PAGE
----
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Thursday, February 21, 2013


Charlie Chaplin, who knew a great deal about comedy while telling the truth
Today's blog at Theater is a Sport, comes to you from an essay I was asked to write for Brooklyn Publishers play catalogue.  The piece, called comedy and telling the truth, is a subject I have been, well, obsessed with for quite some time.  I believe comedy is funniest when it is honest.  This essay appeared in this year's Brooklyn Publishers catalogue as an introduction to the section on one-act plays.  I print it here with permission, and I hope you find it interesting!


By Bobby Keniston

             I’ve been told that I’m a funny guy.   When this happens during a social situation, I smile, say thank you, then have a nervous breakdown in my mind.  Suddenly, I feel a sense of pressure to perform, to live up to this person’s expectations.  I may toss out dozens of one-liners, hoping that a few will land.  My energy rises, my volume increases, and, before you know it,  I am attracting attention, mostly positive, the Silly Monster comes out, and no one can tell just how uncomfortable I’m really feeling.  After I go home, I tell myself that I’m never going to let that happen again, no more will I play the fool and work for cheap laughs.
            Of course, there’s nothing wrong with cheap laughs.  However, when I am being myself and behaving as I am honestly feeling, that’s when I believe I am at my funniest.  That’s when I get the most laughs, the easy and true laughs that come from a situation or conversation and not just some random silliness on my part.
            I read an interview a few years back in which Steve Carell (of TV’s “The Office”, as well as many funny movies) said that actors who are in a comedy shouldn’t be allowed to know that they are in a comedy.  I wanted to stand up and yell “Yes!  That’s absolutely right!”  Unfortunately, I was in a crowded diner, so my enthusiasm was limited to a knowing smile.  This is a quote that I share with my students whenever we take on a comedy.  At first, they may be confused--- how are we supposed to not know we’re in a comedy?  Everyone was laughing their heads off during the read-through!  I assure them that it is perfectly fine that they know that they’re in a comedy.  They just shouldn’t behave like they’re in a comedy.  This does not always lighten their confusion.
            By the end of the rehearsal process, I think it is safe to presume that they finally “get” what Mr. Carell and I were trying to say.  Whether an actor is performing in a comedy or a drama, they need to be telling the truth.  I would almost go so far to say that this is particularly important for comedy.  We’ve all seen people on the stage or the screen entertain themselves by hamming up every line, milking every laugh, and mugging shamelessly.   Such performances are good for maybe a chuckle or two at best, and grow particularly tiresome after ten minutes.  Real laughter comes from the connection of relating to a character as a fellow human being.  Real people in heightened situations is where humor comes from, because the audience can get lost in this person’s predicament and wonder what they would do themselves if such a thing were to happen to them.  Laughter then becomes a kind of commiseration and shared experience between performer and audience member.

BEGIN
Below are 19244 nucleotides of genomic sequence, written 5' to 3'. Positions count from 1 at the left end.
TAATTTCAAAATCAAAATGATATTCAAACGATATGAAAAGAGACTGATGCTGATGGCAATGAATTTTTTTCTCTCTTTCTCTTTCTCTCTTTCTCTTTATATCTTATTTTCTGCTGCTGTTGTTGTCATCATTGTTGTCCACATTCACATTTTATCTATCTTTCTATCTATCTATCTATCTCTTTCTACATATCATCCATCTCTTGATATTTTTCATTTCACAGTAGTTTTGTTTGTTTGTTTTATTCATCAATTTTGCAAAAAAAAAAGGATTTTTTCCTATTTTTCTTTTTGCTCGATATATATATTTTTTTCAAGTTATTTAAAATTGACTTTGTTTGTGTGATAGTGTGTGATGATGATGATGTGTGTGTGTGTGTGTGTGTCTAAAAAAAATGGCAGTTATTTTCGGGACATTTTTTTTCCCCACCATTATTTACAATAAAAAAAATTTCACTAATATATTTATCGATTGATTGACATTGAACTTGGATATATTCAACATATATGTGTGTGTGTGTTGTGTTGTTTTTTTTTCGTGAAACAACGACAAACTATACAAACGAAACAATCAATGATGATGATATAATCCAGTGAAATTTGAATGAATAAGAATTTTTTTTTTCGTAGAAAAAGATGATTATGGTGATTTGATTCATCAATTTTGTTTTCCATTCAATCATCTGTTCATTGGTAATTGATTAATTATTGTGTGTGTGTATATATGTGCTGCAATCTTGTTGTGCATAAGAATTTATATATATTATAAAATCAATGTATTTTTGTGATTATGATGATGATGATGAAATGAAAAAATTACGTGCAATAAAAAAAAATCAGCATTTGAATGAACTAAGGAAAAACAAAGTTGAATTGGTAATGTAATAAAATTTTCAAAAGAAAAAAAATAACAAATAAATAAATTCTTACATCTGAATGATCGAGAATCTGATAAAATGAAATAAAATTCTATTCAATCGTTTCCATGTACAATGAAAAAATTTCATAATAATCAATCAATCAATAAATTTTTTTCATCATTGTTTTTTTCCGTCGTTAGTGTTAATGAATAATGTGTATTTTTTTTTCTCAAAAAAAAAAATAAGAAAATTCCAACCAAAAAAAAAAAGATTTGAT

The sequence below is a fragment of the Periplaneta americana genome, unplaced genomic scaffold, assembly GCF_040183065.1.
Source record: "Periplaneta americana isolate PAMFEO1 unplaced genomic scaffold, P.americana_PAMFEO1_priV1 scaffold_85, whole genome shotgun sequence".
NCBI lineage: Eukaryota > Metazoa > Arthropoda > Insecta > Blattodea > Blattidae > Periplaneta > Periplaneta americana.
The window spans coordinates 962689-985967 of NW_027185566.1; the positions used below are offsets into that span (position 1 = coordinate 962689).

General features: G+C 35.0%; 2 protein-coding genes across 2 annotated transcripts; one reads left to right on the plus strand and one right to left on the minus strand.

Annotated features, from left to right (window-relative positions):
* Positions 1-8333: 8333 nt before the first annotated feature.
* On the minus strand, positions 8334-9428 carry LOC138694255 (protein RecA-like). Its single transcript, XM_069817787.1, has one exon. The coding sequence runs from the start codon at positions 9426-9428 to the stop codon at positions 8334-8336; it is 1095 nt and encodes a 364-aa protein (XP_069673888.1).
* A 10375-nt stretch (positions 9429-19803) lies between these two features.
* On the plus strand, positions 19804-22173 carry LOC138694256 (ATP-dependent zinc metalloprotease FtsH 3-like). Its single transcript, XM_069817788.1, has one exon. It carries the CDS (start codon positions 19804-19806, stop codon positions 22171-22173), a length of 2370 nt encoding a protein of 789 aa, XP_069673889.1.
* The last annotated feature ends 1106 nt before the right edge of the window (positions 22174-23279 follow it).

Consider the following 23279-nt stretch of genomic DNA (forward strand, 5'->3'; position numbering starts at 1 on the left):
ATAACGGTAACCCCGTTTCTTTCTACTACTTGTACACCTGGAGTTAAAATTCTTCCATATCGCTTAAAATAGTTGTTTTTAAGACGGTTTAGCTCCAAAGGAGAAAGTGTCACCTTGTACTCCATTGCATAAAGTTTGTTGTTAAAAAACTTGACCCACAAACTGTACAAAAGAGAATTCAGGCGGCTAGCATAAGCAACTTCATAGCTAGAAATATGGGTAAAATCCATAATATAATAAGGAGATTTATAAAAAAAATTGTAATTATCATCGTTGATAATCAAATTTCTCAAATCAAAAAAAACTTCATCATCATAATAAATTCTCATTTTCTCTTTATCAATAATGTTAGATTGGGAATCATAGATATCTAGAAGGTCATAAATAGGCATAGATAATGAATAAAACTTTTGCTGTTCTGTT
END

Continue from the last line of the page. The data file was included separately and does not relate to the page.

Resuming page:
When I’m writing a comedy like “I Don’t Mind That You’re Ugly” or “My Prom Date Was a Felon”, I am always more conscious of creating believable, relatable characters than I am of “being funny.”  Please don’t get me wrong--- I want people to laugh, and I want them to laugh hard.  I even have a daydream of high schools and middle schools all across the country doing my plays to audiences that are laughing so hard that they require medical professionals to be on standby in case people begin passing out.  But if I write even one line that sacrifices a hint of truth for a laugh, I feel like I have failed to some extent.  Noah, the male lead from “My Prom Date Was a Felon” is in a very unhappy place at the beginning of the play, dining alone on Prom Night because he couldn’t find a date.  He even gives an impassioned speech about how awful he is feeling, and how afraid he is of missing out on what should be a milestone of his high school life.  There isn’t much funny about that, right?  However, when fate decides to team him up with Indigo, a tough girl who just broke out of a juvenile detention center, the outlandish situation gives us permission to laugh at the proceedings, because we begin to see these characters as real people and not just clowns for our amusement.
            In this catalogue, you will find many, many plays that have hysterically funny situations that are relatable to young actors and audience members of all ages.  So my advice is to just relax, build your characters, and keep telling the truth.   Let the playwrights worry about whether it’s “funny” or not. 
            As for me, I’ll try to take my own advice next time I’m at a party.  I prefer honesty over the Silly Monster any day of the week.

Thank you for reading today's edition of Theater is a Sport.  To learn more of the wonderful scripts Brooklyn Publishers can provide for school and community theatres, please visit there website, which you can get to by clicking here:   Here, you can also find many of my plays, as well as many terrific plays by a number of my colleagues. 

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Tomorrow, I will be presenting an interview with three wonderful people who, for me, exemplify how important community theatre is to our culture.  Until then, remember:  theater is a sport. 

See you tomorrow...

1 comment:

  1. I've seen a few plays, where the actors were trying so hard for a laugh, it was absolutely painful.